In future cases involving [section] 2466 and the Due Process Clause, other circuits will most likely follow the precedents from before [section] 2466 was enacted because there is no principal guidance on its application. (62) The Supreme Court, when it is eventually faced with this decision, will probably follow its own reasoning in Degen because it is the closest it has come to ruling on the application of Fugitive Disentitlement to Civil Asset Forfeiture. (63) Moreover, [section] 2466 was created following the Supreme Court's suggestion that Congress form a statute on Fugitive Disentitlement to help guide courts in their decisions, so there is an incentive for the Supreme Court to allow the statute's application more freely. (64) Without the Supreme Court deciding, due process rights may be violated because each circuit will have to continue setting its own precedent for the statute's application. (65)

In United States v. Batato, (66) the Fourth Circuit decided whether [section] 2466 of CAFRA violated the defendants' Fifth Amendment Due Process rights by ordering them disentitled from their assets. While the Court's conclusion was correct, based on its exigent circumstances rationale, that basis was the only sound reasoning that would hold up during appeal. The other rationale was based on assumptions and went against basic criminal law principles rather than following the Supreme Court's precedent. In future cases discussing [section] 2466, the Fourth Circuit should bolster its holding with more explanation on the exigent circumstances allowing disentitlement and spend less time making unreasonable assumptions. Despite the faulty reasoning, the Fourth Circuit's holding that the defendants' Due Process rights were not violated by applying [section] 2466 of CAFRA to disentitle them from their assets was correct because of the "exigent circumstances" surrounding the seizure.

(1.) U.S. Const. Amend. V--Due Process (limiting court's power to take from individuals). The Fifth Amendment states:
   No person shall be held to answer for a capital, or otherwise
   infamous crime, unless on a presentment or indictment of a Grand
   Jury, except in cases arising in the land or naval forces, or in
   the Militia, when in actual service in time of War or public
   danger; nor shall any person be subject for the same offence to be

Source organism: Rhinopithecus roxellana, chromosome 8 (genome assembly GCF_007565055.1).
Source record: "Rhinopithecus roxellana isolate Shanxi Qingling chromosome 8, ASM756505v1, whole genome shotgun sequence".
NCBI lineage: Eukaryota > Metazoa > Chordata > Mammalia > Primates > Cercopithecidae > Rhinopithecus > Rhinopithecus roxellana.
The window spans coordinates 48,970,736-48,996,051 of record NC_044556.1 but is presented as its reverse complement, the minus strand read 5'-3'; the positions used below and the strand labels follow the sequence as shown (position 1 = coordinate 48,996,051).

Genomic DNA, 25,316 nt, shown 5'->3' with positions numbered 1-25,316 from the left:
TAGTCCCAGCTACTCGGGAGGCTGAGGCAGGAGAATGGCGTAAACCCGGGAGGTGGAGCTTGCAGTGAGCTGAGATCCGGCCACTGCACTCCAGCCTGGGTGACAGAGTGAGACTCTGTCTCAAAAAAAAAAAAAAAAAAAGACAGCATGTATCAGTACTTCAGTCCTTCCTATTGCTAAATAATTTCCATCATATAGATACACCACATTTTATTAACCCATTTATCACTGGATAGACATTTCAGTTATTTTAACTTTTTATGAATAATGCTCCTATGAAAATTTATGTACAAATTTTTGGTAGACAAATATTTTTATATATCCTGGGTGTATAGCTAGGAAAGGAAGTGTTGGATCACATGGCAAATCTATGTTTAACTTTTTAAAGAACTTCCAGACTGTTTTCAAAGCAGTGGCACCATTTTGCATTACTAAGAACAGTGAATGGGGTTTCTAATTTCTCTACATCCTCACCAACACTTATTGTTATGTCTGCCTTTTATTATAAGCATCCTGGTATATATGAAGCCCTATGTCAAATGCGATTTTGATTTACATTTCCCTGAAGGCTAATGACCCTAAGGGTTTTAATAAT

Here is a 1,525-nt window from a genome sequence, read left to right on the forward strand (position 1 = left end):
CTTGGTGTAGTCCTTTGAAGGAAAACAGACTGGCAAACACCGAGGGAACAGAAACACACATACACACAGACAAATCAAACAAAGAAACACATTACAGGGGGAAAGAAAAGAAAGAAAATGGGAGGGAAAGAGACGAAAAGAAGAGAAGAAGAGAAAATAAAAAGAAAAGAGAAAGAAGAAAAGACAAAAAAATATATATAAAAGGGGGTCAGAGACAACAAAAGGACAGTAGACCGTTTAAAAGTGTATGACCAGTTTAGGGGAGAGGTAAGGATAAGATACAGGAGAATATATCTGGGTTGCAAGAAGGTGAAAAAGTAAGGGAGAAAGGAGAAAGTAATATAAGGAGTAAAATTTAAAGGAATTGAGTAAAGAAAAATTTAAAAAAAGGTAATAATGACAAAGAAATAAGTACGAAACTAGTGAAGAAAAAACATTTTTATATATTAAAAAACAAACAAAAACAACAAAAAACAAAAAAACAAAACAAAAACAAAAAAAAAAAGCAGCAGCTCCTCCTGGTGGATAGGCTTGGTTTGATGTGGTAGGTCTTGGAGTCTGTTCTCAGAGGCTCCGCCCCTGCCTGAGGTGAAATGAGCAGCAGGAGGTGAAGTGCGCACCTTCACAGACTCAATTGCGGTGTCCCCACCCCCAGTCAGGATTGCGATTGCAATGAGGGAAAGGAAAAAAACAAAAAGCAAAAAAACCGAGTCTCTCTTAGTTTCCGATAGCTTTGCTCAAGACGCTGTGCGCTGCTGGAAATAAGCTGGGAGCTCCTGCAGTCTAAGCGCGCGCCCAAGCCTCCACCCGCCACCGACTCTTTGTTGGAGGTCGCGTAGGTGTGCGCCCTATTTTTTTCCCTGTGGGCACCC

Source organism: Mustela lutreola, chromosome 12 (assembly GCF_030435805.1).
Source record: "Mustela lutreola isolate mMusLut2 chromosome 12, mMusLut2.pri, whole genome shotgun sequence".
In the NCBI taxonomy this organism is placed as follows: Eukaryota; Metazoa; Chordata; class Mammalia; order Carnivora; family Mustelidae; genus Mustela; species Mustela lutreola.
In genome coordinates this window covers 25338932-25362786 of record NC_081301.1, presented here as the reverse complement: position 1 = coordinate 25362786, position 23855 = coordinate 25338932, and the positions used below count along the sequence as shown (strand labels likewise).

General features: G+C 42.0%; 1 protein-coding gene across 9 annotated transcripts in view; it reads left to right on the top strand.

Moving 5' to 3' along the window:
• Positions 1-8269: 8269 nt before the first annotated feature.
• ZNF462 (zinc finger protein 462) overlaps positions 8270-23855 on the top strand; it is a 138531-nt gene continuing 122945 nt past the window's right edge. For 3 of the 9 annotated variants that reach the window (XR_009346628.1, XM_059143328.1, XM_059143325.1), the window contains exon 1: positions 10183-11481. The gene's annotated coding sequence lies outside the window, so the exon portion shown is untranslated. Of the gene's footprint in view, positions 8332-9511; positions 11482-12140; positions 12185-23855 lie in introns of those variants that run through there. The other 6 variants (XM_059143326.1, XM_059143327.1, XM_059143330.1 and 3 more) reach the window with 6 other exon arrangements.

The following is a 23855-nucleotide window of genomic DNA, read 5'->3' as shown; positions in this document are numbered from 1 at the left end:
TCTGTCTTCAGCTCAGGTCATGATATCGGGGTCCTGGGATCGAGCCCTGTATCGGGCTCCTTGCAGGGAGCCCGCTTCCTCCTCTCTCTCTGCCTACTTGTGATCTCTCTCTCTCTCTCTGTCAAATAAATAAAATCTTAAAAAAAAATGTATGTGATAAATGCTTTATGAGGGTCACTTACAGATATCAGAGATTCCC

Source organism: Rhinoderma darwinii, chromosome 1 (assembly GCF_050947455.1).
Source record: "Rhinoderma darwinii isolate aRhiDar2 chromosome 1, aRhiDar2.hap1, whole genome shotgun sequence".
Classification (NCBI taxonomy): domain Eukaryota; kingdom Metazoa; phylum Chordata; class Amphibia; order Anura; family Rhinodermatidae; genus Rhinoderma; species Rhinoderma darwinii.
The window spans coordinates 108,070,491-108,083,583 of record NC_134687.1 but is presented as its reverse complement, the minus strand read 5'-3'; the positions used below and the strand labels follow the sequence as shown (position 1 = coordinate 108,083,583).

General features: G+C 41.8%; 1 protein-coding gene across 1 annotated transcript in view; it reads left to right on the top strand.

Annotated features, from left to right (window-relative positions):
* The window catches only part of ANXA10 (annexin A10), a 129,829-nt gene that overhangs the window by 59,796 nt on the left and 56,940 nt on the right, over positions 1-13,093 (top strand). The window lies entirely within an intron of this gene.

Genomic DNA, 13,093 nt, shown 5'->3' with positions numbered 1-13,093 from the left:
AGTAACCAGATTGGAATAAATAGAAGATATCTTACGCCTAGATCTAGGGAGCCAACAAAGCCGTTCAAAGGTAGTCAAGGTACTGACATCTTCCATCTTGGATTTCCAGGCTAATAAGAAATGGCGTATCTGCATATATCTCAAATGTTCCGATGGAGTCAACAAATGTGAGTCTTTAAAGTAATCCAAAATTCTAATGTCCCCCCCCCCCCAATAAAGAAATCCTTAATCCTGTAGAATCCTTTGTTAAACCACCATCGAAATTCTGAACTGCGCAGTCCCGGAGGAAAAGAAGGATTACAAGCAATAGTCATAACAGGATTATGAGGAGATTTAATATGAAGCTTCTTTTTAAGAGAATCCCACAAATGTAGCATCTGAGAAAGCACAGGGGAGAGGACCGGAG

twice put in jeopardy of life or limb; nor shall be compelled in
   any criminal case to be a witness against himself, nor be deprived
   of life, liberty, or property, without due process of law; nor
   shall private property be taken for public use, without just

Id. The Due Process Clause is buried amongst the amendment's other limitations on courts including the requirement of Grand Jury Indictments for Capital Crimes, the clauses against Double Jeopardy and Self-incrimination as well as the Takings without Just Compensation clause. Id.

(2.) See 28 U.S.C.A. [section] 2466 (presenting Fugitive Disentitlement Doctrine in statute form). Traditionally, the Civil Asset Forfeiture Reform Act of 2000 (CAFRA) was a common law doctrine known as the Fugitive Disentitlement Doctrine. Id. The Civil Asset Forfeiture Reform Act of 2000 declares that the Fugitive Disentitlement can be applied lawfully to Civil Forfeiture Actions. It states:
   (a) A judicial officer may disallow a person from using the
   resources of the courts of the United States in furtherance of a
   claim in any related civil forfeiture action or a claim in third
   party proceedings in any related criminal forfeiture action upon a
   finding that such person--(1) after notice or knowledge of the fact
   that a warrant or process has been issued for his apprehension, in
   order to avoid criminal prosecution--(A) purposely leaves the
   jurisdiction of the United States; (B) declines to enter or reenter
   the United States to submit to its jurisdiction; or (C) otherwise
   evades the jurisdiction of the court in which a criminal ease is
   pending against the person; and (2) is not confined or held in
   custody in any other jurisdiction for commission of criminal
   conduct in that jurisdiction.


(3.) 833 F.3d 413, 426 (4th Cir. 2016) (stating issue as one of first impression). The Fourth Circuit's opinion described how in a United States Supreme Court case, this particular issue was left for a later decision. Id. The Court acknowledged that the Supreme Court insinuated that it might be able to answer the open ended question if Congress created a statute on the application of the Fugitive Disentitlement Doctrine to Civil Forfeiture. Id. The Supreme Court, in addition to giving this suggestion, also did not opine on whether this kind of statute would violate Due Process or other Constitutional principles. Id. "It was against this backdrop that CAFRA was enacted by Congress, and this appeal presents this Court with its first opportunity to pass upon that open question." Id.

(4.) Batato, 833 F.3d at 425 (deciding on disentitlement violating Due Process as issue). The defendants' appealed the lower court's decision on various theories including Due Process violations stating that the lower court did not establish that the defendants' had sufficient minimum contacts to grant jurisdiction and the defendants had not been given a right to be heard. Id. at 422-23, 425. The issue of whether invoking the Fugitive Disentitlement Act (also known as CAFRA) violated the Fifth Amendment's Due Process Clause was only one issue on appeal. Id. at 425. The first issue the Fourth Circuit dealt with was whether another statute, 28 U.S.C.S. [section] 1355, dictating fines, penalties and forfeitures, gave the Court jurisdiction over this case. Id. at 423. A second issue on appeal was whether allowing the court jurisdiction under [section] 1355 violated the defendants' Fifth Amendment Due Process rights. Id.